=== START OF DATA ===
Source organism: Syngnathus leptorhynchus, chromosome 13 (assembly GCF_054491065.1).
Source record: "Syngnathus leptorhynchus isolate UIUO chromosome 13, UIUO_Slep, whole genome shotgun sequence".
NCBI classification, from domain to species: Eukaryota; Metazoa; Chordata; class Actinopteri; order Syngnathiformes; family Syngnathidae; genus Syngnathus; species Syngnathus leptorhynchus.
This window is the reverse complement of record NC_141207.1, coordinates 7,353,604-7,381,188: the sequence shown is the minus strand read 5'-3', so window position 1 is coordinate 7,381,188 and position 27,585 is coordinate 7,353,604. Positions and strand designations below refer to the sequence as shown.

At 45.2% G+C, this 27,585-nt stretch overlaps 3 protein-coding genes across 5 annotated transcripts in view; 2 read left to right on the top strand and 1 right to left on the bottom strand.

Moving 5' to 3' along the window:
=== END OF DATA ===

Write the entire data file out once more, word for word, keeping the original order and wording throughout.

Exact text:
Source organism: Syngnathus leptorhynchus, chromosome 13 (assembly GCF_054491065.1).
Source record: "Syngnathus leptorhynchus isolate UIUO chromosome 13, UIUO_Slep, whole genome shotgun sequence".
NCBI classification, from domain to species: Eukaryota; Metazoa; Chordata; class Actinopteri; order Syngnathiformes; family Syngnathidae; genus Syngnathus; species Syngnathus leptorhynchus.
This window is the reverse complement of record NC_141207.1, coordinates 7,353,604-7,381,188: the sequence shown is the minus strand read 5'-3', so window position 1 is coordinate 7,381,188 and position 27,585 is coordinate 7,353,604. Positions and strand designations below refer to the sequence as shown.

At 45.2% G+C, this 27,585-nt stretch overlaps 3 protein-coding genes across 5 annotated transcripts in view; 2 read left to right on the top strand and 1 right to left on the bottom strand.

Moving 5' to 3' along the window: